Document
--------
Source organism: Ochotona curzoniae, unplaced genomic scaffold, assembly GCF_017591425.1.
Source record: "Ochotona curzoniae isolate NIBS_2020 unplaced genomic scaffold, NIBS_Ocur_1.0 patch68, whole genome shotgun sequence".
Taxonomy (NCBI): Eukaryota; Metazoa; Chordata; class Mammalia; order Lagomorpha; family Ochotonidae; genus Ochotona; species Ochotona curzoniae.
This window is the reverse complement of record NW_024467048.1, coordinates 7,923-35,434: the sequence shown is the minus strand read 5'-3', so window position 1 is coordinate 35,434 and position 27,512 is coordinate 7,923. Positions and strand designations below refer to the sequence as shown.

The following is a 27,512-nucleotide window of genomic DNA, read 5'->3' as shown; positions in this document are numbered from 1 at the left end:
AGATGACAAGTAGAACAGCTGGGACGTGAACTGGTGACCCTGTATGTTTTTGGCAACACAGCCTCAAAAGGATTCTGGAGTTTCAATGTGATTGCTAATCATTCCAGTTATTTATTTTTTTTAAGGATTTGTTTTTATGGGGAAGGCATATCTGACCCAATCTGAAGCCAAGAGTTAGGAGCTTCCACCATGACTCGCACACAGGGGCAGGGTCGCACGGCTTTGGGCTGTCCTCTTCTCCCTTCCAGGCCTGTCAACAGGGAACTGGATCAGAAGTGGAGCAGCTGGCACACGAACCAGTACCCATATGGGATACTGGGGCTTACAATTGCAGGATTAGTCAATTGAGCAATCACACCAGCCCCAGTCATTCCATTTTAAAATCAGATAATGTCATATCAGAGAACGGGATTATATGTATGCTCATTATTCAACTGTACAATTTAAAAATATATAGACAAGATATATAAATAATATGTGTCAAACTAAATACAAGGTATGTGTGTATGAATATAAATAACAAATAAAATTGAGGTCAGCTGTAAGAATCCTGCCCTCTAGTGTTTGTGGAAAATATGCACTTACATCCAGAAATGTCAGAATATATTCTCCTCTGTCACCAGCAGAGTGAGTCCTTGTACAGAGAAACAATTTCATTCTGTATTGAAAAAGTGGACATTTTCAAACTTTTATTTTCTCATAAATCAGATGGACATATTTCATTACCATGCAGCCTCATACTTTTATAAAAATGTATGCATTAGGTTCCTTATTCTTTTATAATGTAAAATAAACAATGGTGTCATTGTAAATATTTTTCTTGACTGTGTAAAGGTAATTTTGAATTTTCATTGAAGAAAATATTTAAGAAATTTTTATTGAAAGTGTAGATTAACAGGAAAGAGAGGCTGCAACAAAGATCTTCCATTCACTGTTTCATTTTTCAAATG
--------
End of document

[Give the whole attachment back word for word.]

Source organism: Ochotona curzoniae, unplaced genomic scaffold, assembly GCF_017591425.1.
Source record: "Ochotona curzoniae isolate NIBS_2020 unplaced genomic scaffold, NIBS_Ocur_1.0 patch68, whole genome shotgun sequence".
Taxonomy (NCBI): Eukaryota; Metazoa; Chordata; class Mammalia; order Lagomorpha; family Ochotonidae; genus Ochotona; species Ochotona curzoniae.
This window is the reverse complement of record NW_024467048.1, coordinates 7,923-35,434: the sequence shown is the minus strand read 5'-3', so window position 1 is coordinate 35,434 and position 27,512 is coordinate 7,923. Positions and strand designations below refer to the sequence as shown.

The following is a 27,512-nucleotide window of genomic DNA, read 5'->3' as shown; positions in this document are numbered from 1 at the left end:
AGATGACAAGTAGAACAGCTGGGACGTGAACTGGTGACCCTGTATGTTTTTGGCAACACAGCCTCAAAAGGATTCTGGAGTTTCAATGTGATTGCTAATCATTCCAGTTATTTATTTTTTTTAAGGATTTGTTTTTATGGGGAAGGCATATCTGACCCAATCTGAAGCCAAGAGTTAGGAGCTTCCACCATGACTCGCACACAGGGGCAGGGTCGCACGGCTTTGGGCTGTCCTCTTCTCCCTTCCAGGCCTGTCAACAGGGAACTGGATCAGAAGTGGAGCAGCTGGCACACGAACCAGTACCCATATGGGATACTGGGGCTTACAATTGCAGGATTAGTCAATTGAGCAATCACACCAGCCCCAGTCATTCCATTTTAAAATCAGATAATGTCATATCAGAGAACGGGATTATATGTATGCTCATTATTCAACTGTACAATTTAAAAATATATAGACAAGATATATAAATAATATGTGTCAAACTAAATACAAGGTATGTGTGTATGAATATAAATAACAAATAAAATTGAGGTCAGCTGTAAGAATCCTGCCCTCTAGTGTTTGTGGAAAATATGCACTTACATCCAGAAATGTCAGAATATATTCTCCTCTGTCACCAGCAGAGTGAGTCCTTGTACAGAGAAACAATTTCATTCTGTATTGAAAAAGTGGACATTTTCAAACTTTTATTTTCTCATAAATCAGATGGACATATTTCATTACCATGCAGCCTCATACTTTTATAAAAATGTATGCATTAGGTTCCTTATTCTTTTATAATGTAAAATAAACAATGGTGTCATTGTAAATATTTTTCTTGACTGTGTAAAGGTAATTTTGAATTTTCATTGAAGAAAATATTTAAGAAATTTTTATTGAAAGTGTAGATTAACAGGAAAGAGAGGCTGCAACAAAGATCTTCCATTCACTGTTTCATTTTTCAAATG